you can feel it. i can feel you. you feel what's going on in the audience, and so your role as audience members are as important for the development of an artistic ensemble as anything else. so i need your help by being a part of our community that supports and nurture us this orchestra as it continues to grow as well. >> orchestras in minnesota and atlanta have in recent years been beset with labor strife. do you have any worries about that happening in washington? >> well, after six weeks on the job, i'm an expert on everything -- [laughter] one of the first things i have wanted to do is to get to know all of the people in the building, including the performers whether in the nso or the opera house orchestra.
and it is vital to have an open, honest dialogue around the hopes and aspirations, realities and future plans for your institution. we don't always agree with one another, and i'm not saying that about the kennedy center, i'm saying that generally about performers and those of us who support the performers. but if we have open dialogue, honest, supportive communication, you can work through problems. and sometimes you have those moments where you hit heads, but the idea is if you talk enough, if you communicate, if you mostly listen and listen for understanding, you can get through that. and so i'm expecting that we will listen for understanding within all of the parties at the
kennedy center. >> the audience for classical music and the other arts featured at the kennedy center is an old one. what are your ideas about attracting younger audiences to the kennedy center? >> it's amazing how the same question has been asked for 36 years. [laughter] and i always say 36 years because before that, i wasn't aware of those questions being asked. but for the last 36 years, people have been asking the same question. so either we are dorr january gray and we're getting younger and we're still the same audience, or people are still coming. and people are still coming. think about how many people are coming to performances all the time. the biggest issue that we have is that there are so many opportunities to engage in so many different types of art forms. it used to be that there were only a few. there were only a few theaters,
there was only an orchestra, one or the other, in a city. and now there is such proliferation, there's so much diversity of music and creative performing arts taking place in our lives that we who may have used to attend all 30 subscription concerts have too many opportunities, and we're spreading ourselves thin. so i actually believe it's about growing audiences, not just about younger audiences. you do have to worry about who's in the pipeline. are there future audiences coming to whatever it is you do? and you need to build that through access, participation, exposure, arts education in school. but it's, the audiences are not necessarily getting older. in fact, in chicago the audiences, in the time that i was there, went from an average age of 63 to 49. so the it's about -- so it's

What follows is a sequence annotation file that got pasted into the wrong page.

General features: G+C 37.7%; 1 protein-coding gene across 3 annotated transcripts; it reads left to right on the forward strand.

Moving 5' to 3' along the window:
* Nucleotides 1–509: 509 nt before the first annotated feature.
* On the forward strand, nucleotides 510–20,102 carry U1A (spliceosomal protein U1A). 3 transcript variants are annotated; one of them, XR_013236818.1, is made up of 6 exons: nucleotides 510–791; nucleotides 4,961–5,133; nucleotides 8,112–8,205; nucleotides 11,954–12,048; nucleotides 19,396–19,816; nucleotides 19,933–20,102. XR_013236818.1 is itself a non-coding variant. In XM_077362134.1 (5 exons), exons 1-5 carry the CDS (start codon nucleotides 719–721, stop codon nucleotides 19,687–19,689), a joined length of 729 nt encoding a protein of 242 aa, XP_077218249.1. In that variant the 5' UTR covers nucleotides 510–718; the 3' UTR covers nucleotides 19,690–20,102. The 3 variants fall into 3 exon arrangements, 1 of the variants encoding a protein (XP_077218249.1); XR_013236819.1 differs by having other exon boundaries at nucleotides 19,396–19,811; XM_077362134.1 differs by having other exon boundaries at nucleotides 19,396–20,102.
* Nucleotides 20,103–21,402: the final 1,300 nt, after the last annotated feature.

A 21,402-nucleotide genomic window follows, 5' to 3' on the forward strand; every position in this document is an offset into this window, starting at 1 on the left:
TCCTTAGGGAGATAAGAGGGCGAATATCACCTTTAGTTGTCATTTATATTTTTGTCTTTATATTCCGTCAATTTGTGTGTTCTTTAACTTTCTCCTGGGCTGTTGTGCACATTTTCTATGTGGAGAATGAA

about how you talk about it, how welcoming you are, what the experience is like, what the experience is outside of the performance space as well as inside the performances space, how the artists communicate with the audience, how you respond and have a dynamic relationship with audience. the audience is there. i read a really wonderful, wonderful statement that was in a review of a concert recently, and it was a young woman who had never been to a concert before. and she made the statement that said it's much better to go to a live performance because in the live performance you have all the orr people, and -- the other people, and you're having that experience together. and that's the point. we can always listen at home or in other place, but it's about the shared experience of the live performance that is irreplaceable. and everybody knows that in the end. so i think it's about making sure we provide the invitation
to participation and that the experiences as present day and important to audiences. >> do you plan any outreach for elderly adults in such institutions as nursing homes or senior retirement homes? >> this is actually one of the unsung, untold stories of what institutions like ours are doing because sometimes good news doesn't get out. this is a great opportunity for me to make a pitch. good news doesn't always get told. but going into places where the individuals don't have the ability to get out into a concert hall of performance space is really important. it's also really important sometimes to provide the transportation to come in for